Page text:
Atarazanas - The Super Market

Food & Drink Hot List

A wonderland of nuts, sausage and seafood, sweet things and salty things, a foodie explosion

Whenever you look for tourist information on Málaga, if you browse the menus of the walking tour companies, if you peruse the 'best things to do in' lists, one place comes up time and time again. The Mercado Central de Atarazanas. Simply because, like most old-school markets in Mediterranean countries, the confluence of local fresh produce, preserves and delicacies, sold by the city residents with all their genuine charm and passion, in an old characterful building, creates a mini-world full of colour, of sensation, of taste; one that you can see, smell, and touch; one you can hear, from the gravelly voices of fishmongers barking out their prices, to the chatter of locals and curious tourists; one you can experience by strolling around, with or without a guide. Take photos, stop to graze on tapas and snacks, nibble samples of rich sausage, nuts and dried fruits, olives in a wild variety of guises, shapes and colours. It is a fabulous assault on the senses, unforgettable and in real time.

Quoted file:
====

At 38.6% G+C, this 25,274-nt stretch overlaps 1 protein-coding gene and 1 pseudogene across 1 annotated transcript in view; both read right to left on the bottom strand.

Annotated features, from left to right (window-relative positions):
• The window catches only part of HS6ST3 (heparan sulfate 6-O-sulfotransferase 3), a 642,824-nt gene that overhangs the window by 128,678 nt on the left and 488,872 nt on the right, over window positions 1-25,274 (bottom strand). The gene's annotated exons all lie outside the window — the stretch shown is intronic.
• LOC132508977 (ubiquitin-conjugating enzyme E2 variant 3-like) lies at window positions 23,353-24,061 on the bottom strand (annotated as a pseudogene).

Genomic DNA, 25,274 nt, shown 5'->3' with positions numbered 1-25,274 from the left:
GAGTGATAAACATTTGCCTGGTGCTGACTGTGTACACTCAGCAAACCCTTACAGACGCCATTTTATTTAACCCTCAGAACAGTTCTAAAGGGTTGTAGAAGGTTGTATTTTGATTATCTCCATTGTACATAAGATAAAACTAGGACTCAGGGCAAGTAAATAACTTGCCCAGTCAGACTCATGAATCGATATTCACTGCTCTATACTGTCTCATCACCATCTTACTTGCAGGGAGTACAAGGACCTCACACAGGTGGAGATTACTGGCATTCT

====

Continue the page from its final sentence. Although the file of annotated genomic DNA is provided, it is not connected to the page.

The market is open daily from 8am until 2pm, except on Sundays. It is located centrally, behind the tall old buildings that line the central Alameda. If, foolishly, you are going by car to the old town, you can usually park in the Camas underground parking, a mere block away. Far better to be car-free in the city, the public transport is cheap and plentiful.